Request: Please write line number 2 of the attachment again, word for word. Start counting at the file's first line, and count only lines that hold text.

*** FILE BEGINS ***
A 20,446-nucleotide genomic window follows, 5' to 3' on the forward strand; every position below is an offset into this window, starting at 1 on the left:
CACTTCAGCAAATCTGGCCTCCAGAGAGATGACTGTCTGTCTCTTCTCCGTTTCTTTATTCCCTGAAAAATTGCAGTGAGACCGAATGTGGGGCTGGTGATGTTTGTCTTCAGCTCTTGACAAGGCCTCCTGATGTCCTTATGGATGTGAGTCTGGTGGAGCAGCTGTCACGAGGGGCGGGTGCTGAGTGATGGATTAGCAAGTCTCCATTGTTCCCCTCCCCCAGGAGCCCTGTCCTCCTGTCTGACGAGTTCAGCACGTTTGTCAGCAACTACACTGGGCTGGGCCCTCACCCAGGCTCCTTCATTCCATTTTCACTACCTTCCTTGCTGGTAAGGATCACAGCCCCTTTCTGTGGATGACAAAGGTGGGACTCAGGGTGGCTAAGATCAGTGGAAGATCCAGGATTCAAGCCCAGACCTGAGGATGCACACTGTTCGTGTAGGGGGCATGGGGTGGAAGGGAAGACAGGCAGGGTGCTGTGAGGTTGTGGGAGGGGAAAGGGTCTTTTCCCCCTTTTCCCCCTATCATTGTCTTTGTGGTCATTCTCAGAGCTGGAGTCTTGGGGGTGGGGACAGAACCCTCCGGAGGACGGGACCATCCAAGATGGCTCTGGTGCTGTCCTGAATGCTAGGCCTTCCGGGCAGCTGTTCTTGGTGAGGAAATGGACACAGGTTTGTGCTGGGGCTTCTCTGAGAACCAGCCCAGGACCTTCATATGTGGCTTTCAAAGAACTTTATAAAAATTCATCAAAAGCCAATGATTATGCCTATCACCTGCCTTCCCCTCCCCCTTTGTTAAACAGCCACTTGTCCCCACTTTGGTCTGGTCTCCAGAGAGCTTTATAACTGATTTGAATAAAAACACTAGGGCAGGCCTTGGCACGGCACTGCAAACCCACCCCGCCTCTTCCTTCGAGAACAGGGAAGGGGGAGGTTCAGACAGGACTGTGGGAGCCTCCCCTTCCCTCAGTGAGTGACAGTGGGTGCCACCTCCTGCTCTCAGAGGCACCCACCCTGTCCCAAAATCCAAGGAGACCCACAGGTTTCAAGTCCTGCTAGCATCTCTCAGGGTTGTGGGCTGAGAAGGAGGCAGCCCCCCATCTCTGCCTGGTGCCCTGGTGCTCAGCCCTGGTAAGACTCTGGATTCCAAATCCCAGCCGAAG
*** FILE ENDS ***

CACTTCAGCAAATCTGGCCTCCAGAGAGATGACTGTCTGTCTCTTCTCCGTTTCTTTATTCCCTGAAAAATTGCAGTGAGACCGAATGTGGGGCTGGTGATGTTTGTCTTCAGCTCTTGACAAGGCCTCCTGATGTCCTTATGGATGTGAGTCTGGTGGAGCAGCTGTCACGAGGGGCGGGTGCTGAGTGATGGATTAGCAAGTCTCCATTGTTCCCCTCCCCCAGGAGCCCTGTCCTCCTGTCTGACGAGTTCAGCACGTTTGTCAGCAACTACACTGGGCTGGGCCCTCACCCAGGCTCCTTCATTCCATTTTCACTACCTTCCTTGCTGGTAAGGATCACAGCCCCTTTCTGTGGATGACAAAGGTGGGACTCAGGGTGGCTAAGATCAGTGGAAGATCCAGGATTCAAGCCCAGACCTGAGGATGCACACTGTTCGTGTAGGGGGCATGGGGTGGAAGGGAAGACAGGCAGGGTGCTGTGAGGTTGTGGGAGGGGAAAGGGTCTTTTCCCCCTTTTCCCCCTATCATTGTCTTTGTGGTCATTCTCAGAGCTGGAGTCTTGGGGGTGGGGACAGAACCCTCCGGAGGACGGGACCATCCAAGATGGCTCTGGTGCTGTCCTGAATGCTAGGCCTTCCGGGCAGCTGTTCTTGGTGAGGAAATGGACACAGGTTTGTGCTGGGGCTTCTCTGAGAACCAGCCCAGGACCTTCATATGTGGCTTTCAAAGAACTTTATAAAAATTCATCAAAAGCCAATGATTATGCCTATCACCTGCCTTCCCCTCCCCCTTTGTTAAACAGCCACTTGTCCCCACTTTGGTCTGGTCTCCAGAGAGCTTTATAACTGATTTGAATAAAAACACTAGGGCAGGCCTTGGCACGGCACTGCAAACCCACCCCGCCTCTTCCTTCGAGAACAGGGAAGGGGGAGGTTCAGACAGGACTGTGGGAGCCTCCCCTTCCCTCAGTGAGTGACAGTGGGTGCCACCTCCTGCTCTCAGAGGCACCCACCCTGTCCCAAAATCCAAGGAGACCCACAGGTTTCAAGTCCTGCTAGCATCTCTCAGGGTTGTGGGCTGAGAAGGAGGCAGCCCCCCATCTCTGCCTGGTGCCCTGGTGCTCAGCCCTGGTAAGACTCTGGATTCCAAATCCCAGCCGAAG